Michael Hudson's "Super Imperialism: The Economic Strategy of Imperial America" - by Stephen Lendman
First written in 1972, it was updated in a 2003 edition that's every bit as relevant now - thus this review focusing on Hudson's new preface, introduction, and detailed account of the book's theme.
He revisited it in his 2008-09 Project Censored award- winning article titled: "Economic Meltdown - The 'Dollar Glut' is What Finances America's Global Military Build-up" in which he explains the following - the "inter-related dynamics" of:
-- "surplus (US) dollars pouring into the rest of the world for yet further financial speculation and corporate takeovers;"
-- global central banks "recyl(ing) these dollar inflows (into) US Treasury bonds to finance the federal US budget deficit; and most important (but most suppressed in the US media),"
-- "the military character of the US payments deficit and the domestic federal budget deficit."
In other words, the global "dollar glut" finances US corporate takeovers, speculative excesses creating bubbles and global economic crises, America's reckless spending, foreign wars, hundreds of bases worldwide, "military build-up," and culture of militarism and belligerence overall at the expense of democratic freedoms, beneficial social change, and human and civil rights.
In softer form, it's what former US diplomat, advisor, father of Soviet containment, and dove compared to others at that time George Kennan believed should be America's post-WW II foreign policy. In his February 1948 "Memo PPS23, he stated:
"....we have 50% of the world's wealth but only 6.3% of its population. (It makes us) the object of envy and resentment. Our real task in the coming period is to devise a pattern of relationships (to let us) maintain this position of disparity without positive detriment to our national society. To do so we will have to dispense with all sentimentality and daydreaming; and our attention will have to be concentrated everywhere on our immediate national objectives. We need not deceive ourselves that we can afford today the luxury of altruism and world benefaction....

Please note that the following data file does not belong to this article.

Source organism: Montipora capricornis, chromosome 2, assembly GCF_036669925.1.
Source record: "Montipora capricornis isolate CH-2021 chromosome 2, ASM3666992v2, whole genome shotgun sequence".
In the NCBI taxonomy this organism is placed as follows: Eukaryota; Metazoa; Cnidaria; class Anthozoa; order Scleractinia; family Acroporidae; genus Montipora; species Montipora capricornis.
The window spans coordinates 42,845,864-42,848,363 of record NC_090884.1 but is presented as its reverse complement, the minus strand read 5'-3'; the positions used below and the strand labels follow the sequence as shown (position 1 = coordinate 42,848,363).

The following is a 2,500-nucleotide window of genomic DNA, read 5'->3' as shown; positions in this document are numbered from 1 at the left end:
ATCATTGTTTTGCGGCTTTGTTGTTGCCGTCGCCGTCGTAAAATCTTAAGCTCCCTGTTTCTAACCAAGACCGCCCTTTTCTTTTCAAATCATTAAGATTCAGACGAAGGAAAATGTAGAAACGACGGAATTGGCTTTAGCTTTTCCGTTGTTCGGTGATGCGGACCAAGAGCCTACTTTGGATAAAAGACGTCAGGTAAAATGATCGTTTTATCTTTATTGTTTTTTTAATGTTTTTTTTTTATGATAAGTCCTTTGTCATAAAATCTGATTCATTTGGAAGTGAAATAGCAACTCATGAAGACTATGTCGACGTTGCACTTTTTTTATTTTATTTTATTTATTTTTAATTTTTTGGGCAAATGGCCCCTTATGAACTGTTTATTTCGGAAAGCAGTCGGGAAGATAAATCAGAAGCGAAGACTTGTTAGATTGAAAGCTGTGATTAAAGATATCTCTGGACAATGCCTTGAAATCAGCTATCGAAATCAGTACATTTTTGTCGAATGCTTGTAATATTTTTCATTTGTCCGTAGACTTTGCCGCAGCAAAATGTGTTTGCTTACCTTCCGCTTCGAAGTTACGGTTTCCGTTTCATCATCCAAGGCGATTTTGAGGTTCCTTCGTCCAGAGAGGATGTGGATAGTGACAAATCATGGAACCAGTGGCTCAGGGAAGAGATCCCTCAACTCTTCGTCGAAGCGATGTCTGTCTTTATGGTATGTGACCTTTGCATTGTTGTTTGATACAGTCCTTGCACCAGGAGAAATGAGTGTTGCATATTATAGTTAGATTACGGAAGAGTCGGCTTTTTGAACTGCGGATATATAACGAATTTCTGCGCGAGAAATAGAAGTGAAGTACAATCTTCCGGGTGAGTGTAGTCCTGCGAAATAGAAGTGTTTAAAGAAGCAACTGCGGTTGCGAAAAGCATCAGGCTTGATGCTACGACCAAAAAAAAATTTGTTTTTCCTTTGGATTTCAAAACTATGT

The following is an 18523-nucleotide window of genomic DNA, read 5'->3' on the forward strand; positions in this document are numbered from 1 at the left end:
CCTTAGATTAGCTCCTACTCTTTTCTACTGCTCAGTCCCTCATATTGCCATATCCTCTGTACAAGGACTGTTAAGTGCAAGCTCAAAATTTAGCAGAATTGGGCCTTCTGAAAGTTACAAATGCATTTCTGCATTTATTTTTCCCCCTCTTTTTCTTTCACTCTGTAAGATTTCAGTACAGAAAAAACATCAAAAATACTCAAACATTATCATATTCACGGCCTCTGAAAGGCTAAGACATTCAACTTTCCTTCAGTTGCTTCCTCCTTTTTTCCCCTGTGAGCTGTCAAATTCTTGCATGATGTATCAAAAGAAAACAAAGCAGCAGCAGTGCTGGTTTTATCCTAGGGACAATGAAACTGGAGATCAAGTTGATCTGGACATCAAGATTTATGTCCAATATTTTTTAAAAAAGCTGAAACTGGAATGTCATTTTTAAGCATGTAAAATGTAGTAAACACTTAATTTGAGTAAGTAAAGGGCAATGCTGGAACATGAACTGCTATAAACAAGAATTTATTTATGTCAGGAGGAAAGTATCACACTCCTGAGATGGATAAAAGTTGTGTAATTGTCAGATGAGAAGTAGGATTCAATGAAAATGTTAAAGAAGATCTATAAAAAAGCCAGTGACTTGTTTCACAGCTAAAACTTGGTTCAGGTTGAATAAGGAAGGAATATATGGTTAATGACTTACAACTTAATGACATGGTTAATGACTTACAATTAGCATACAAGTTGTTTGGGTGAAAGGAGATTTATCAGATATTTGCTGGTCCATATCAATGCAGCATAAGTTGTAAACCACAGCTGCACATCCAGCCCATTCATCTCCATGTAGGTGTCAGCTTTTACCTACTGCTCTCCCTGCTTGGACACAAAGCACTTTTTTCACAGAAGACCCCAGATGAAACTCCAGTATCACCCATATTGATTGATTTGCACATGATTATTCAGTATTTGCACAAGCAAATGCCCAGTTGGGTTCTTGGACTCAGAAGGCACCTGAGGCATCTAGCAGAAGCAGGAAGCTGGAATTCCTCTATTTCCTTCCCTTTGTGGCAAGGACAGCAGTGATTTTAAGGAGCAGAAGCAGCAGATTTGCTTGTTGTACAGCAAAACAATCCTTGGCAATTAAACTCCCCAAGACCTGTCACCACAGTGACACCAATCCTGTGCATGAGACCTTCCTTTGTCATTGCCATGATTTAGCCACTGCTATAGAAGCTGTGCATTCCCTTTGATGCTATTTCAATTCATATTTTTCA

We should dispense with the aspiration to 'be liked' or to be regarded as the repository of a high-minded international altruism....We should (stop talking about) unreal objectives such as human rights, the raising of the living standards, and democratization. The day is not far off when we are going to have to deal in straight power concepts. The less we are hampered by idealistic slogans (ideas and practices), the better."
Yet Kennan advocated diplomacy over force in contrast to Paul Nitze, Dean Atcheson and other Truman and succeeding administration officials favoring hardline militarism, future wars, and National Security Council Report 68 (NSC-68) policies to contain the Soviet Union. In 1962, nuclear disaster nearly resulted. The threat remains, more menacingly than ever by "forc(ing) foreign central banks to bear the costs of America's expanding military empire" through recycling their dollars into US Treasuries - something the mass media call "showing their faith in US economic strength."
Hudson refers to a "sinister dynamic," not involving consumers or private investors, but central banks putting "their money" in US Treasuries, but "it is not 'their money' at all. They are sending back the dollars that foreign exporters and other recipients turn over to their central banks for domestic currency."
"When the US payment deficit pumps dollars into foreign economies, these banks (have) little option except to buy US Treasury bills and bonds which the Treasury spends on financing an enormous, hostile military build-up to encircle (today's) major dollar-recyclers China, Japan and Arab OPEC oil producers" - essentially a process by which they finance their own endangerment.
Up to now it's continued, but, given the reckless dollar glut in recent months, with less enthusiasm by bigger buyers and hints of a possible end game or at least less buying than previously - mostly among BRIC (Brazil, Russia, India and China) and OPEC countries but other emerging economies as well getting more interdependent on themselves than on America.
In his 2002 preface, Hudson noted that "the US Treasury (pursued the same balance-of-payment) 'benign neglect' (strategy as) it did thirty years" earlier. In 1971, it "caused a global crisis when its $10 billion (level) led to a 10 per cent dollar devaluation." Now it's hundreds of billions annually and still high during the current economic crisis when exports and imports are lower.
Earlier and especially now, if Europe and Asia let the dollar deflate, their exporters will be disadvantaged at a time they can least afford it. So they're forced to "support the dollar's exchange rate by recycling their surplus dollars back to the United States" by buying US Treasuries.